Craig Leonard unconcerned about delay from Ontario hearing
Energy minister says political support for Energy East pipeline remains strong
Energy Minister Craig Leonard says he's not worried about a new round of public consultations in Ontario delaying the Energy East pipeline project.
The Ontario government has asked its energy regulator to hold public hearings on TrasCanada Corp.'s plan to pipe crude oil from Alberta to the Irving Oil refinery in Saint John.
Ontario says the hearings will help the government take a position on the plan at the National Energy Board, which will have the final say.
Leonard says it's no different than what will happen in New Brunswick.
“They want to go through a process to make sure that Ontario's concerns are addressed through the regulatory system. Obviously Energy East is a National Energy Board-regulated project. We have the same situation in New Brunswick," he said.
"We're going to making sure that the NEB process is going to address any concerns that we have as a province."
Leonard says he's confident political support for the project remains strong in Ontario.
"From the political side, we've seen the support from [Ontario] Premier [Kathleen] Wynne. She and [New Brunswick] Premier [David] Alward had discussions over the past month or so where she indicated that there was support," he said.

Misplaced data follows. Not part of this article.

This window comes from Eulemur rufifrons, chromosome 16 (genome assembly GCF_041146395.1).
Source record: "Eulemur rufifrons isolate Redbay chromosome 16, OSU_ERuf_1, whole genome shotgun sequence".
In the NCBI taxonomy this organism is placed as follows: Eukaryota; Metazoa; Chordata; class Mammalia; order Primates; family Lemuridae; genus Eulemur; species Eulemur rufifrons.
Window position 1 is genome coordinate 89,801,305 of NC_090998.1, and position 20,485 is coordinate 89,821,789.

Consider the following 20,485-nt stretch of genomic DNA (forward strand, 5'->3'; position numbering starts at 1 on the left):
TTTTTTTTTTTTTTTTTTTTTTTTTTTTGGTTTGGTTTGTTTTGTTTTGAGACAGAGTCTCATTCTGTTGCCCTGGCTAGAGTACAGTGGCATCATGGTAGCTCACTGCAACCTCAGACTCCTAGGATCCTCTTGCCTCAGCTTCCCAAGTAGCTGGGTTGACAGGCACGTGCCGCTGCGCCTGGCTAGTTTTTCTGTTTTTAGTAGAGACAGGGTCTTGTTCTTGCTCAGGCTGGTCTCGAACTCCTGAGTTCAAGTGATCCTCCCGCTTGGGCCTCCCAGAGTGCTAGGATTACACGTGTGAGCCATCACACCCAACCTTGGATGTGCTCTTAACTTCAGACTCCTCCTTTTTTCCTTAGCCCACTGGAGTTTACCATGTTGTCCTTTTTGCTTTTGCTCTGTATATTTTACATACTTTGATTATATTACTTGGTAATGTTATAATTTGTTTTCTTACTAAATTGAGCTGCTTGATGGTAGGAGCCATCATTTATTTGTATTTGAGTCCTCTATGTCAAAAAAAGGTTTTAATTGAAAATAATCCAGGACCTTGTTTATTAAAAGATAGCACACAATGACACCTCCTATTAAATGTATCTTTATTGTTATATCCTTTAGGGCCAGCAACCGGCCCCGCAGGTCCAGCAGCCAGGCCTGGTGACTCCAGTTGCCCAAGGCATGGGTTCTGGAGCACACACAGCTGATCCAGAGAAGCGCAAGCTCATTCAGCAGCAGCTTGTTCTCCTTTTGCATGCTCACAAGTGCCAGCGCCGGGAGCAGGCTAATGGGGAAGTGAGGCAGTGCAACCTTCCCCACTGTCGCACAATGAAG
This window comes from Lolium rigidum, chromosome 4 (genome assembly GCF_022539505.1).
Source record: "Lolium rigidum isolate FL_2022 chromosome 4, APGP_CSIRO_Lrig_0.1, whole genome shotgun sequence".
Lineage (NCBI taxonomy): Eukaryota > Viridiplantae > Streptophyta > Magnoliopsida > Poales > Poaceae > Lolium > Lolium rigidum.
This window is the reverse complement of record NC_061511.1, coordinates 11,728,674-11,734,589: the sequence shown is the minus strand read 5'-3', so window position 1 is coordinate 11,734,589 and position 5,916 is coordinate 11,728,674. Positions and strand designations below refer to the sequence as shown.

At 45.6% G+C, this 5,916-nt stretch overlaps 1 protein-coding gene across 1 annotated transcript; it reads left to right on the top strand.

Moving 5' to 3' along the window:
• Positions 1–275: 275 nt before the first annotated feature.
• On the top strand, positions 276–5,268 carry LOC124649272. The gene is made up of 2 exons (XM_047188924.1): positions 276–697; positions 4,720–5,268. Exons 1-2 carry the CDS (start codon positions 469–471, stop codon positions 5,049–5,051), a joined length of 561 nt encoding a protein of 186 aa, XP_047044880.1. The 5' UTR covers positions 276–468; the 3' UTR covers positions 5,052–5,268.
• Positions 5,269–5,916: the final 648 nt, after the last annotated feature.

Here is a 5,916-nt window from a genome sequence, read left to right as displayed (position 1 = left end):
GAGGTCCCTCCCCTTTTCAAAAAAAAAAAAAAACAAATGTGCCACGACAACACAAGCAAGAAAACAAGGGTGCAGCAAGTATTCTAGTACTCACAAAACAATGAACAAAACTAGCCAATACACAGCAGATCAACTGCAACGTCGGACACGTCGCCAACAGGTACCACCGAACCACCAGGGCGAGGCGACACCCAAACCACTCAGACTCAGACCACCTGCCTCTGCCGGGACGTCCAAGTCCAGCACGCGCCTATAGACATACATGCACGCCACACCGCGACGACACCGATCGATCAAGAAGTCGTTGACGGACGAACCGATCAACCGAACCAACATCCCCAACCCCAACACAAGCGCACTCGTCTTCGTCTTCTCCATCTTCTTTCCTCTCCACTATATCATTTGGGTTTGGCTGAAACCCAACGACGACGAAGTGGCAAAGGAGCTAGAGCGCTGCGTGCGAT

It's a project that is too important to the country for us not to move forward.- Energy Minister Craig Leonard
"And, you know, it's a project that is too important to the country for us not to move forward and I think that most of the individuals that we're hearing from are certainly supportive of the project moving forward as quickly as possible."
In Ontario, the project involves converting roughly 3,000 kilometres of an existing natural gas pipeline to carry the crude, which has raised concerns about how it will affect gas customers.
TransCanada would also construct 1,400 kilometres of new pipeline to carry crude oil into Saint John, where it will end at the Canaport LNG terminal.
The company has said it will start seeking regulatory approvals on the pipeline in 2014 and the oil could start flowing to Eastern Canada by late 2017.
The six-year development and construction phase would create 3,700 New Brunswick jobs, and boost the provincial GDP by $1.2 billion without any government subsidies, according to Alex Pourbaix, president of Energy and Oil Pipelines for TransCanada..
The Canadian economy would see about $10 billion in GDP from the pipeline during that period, Pourbaix has said, noting that pales in comparison to the economic benefits over the 40-year life of the project.
The pipeline project is expected to cost $12 billion, excluding the transfer value of Canadian Mainline natural gas assets, according to the company.